If your hay doesn’t test at least 10% crude protein and 60% TDN, it won’t meet the nutritional needs of late-lactation beef cows, warns Rory Lewandowski, Athens County, OH, Extension educator.

He points out that, if a cow is nutritionally deficient during the last seven weeks of gestation, the calf’s long-term performance can be affected. Nutrition affects the nutrient supply to the fetus as well as the quality of colostrum.

“Falling short on the nutritional requirements of the late-gestation cow is not a wise strategy if the goal is to produce a healthy calf that will grow well from day one,” says Lewandowski, a member of the Ohio State University Extension Beef Team.

The first thing that should be done is to have a sample of your hay tested, he says. If the results aren’t favorable, or if you don’t have enough higher-quality hay to make it through late gestation, he offers these suggestions:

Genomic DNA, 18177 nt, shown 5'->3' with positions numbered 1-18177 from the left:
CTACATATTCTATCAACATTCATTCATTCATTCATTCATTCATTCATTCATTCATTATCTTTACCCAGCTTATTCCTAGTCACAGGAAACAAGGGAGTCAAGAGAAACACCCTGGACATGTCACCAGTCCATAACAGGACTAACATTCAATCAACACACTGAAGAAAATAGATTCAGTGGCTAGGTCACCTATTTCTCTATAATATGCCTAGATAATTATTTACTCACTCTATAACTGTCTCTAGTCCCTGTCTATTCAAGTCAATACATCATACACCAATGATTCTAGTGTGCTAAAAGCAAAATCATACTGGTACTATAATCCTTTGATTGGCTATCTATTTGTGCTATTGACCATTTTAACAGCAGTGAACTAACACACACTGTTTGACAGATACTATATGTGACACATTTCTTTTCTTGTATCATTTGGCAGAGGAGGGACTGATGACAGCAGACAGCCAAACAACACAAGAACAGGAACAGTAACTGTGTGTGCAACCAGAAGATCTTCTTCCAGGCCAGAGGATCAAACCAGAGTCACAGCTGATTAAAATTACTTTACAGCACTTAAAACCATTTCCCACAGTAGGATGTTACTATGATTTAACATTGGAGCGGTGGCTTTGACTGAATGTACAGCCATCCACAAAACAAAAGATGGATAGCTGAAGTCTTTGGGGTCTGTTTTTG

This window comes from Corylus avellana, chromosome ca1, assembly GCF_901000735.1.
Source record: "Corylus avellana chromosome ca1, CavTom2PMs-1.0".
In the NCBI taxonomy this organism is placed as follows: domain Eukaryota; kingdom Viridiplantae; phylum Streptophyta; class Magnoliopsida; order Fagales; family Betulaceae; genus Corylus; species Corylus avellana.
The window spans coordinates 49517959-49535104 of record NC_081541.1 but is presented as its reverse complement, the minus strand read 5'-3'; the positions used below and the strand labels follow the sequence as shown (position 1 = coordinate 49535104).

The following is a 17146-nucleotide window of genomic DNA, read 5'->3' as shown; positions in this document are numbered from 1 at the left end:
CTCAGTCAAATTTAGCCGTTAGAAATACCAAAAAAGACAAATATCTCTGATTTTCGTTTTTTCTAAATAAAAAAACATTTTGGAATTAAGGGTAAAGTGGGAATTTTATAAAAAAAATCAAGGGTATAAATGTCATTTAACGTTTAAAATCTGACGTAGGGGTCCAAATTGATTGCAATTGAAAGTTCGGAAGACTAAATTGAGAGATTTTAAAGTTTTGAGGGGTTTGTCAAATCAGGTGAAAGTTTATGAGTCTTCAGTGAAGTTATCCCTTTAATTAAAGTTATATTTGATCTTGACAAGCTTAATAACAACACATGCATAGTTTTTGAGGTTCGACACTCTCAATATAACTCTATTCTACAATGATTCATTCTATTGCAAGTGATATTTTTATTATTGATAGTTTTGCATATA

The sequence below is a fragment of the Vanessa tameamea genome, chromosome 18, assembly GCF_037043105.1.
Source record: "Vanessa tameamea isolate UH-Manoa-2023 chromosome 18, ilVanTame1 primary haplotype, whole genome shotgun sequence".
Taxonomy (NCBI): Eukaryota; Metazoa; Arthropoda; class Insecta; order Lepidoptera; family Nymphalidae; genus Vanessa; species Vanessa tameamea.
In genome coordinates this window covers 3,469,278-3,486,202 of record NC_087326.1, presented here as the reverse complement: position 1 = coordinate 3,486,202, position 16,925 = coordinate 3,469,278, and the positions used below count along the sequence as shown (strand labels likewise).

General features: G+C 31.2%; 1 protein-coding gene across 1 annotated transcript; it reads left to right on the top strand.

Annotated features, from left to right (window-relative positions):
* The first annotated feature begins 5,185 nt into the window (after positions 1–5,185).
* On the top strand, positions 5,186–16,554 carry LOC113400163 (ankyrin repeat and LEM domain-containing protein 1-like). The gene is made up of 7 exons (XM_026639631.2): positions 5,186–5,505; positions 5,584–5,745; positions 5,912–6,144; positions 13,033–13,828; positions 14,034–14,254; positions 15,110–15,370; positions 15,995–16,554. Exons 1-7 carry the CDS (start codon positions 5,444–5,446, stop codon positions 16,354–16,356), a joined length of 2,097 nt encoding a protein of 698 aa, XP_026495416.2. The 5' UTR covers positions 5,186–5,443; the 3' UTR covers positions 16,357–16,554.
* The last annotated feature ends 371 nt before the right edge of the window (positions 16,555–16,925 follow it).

● Limit-feeding better-quality hay rather than providing it free choice can help stretch limited supplies while still meeting cow nutritional needs.

“Remember that, although we use percentages as a guide for nutritional needs, the cow eats pounds, not percentages,” he says. “In other words, the cow needs a certain number of pounds of crude protein and pounds of TDN. Better-quality forages allow a cow to increase its intake because the digestibility and passage through the rumen are faster as compared to low-quality hay.”

● Feeding smaller amounts of hay more often results in less waste and again stretches limited amounts of good-quality hay.

● Grinding hay can increase its digestibility by 30-35%.

“This means that a hay that normally would only meet mid-gestation needs could meet late-gestation needs. This is because the cow can eat more of that forage when it is ground. Since cows need pounds of energy, eating more pounds of a lower-energy forage can meet the nutritional pound target. Can you work with an equipment dealer to rent a tub grinder or can you purchase one with several neighbors?”

● Use a feed additive to aid microbial enzyme production and digestion of forage. Several products are on the market.

“Don't let late-gestation nutritional needs catch you unprepared,” says Lewandowski. “Time spent planning and preparing now is time well spent.”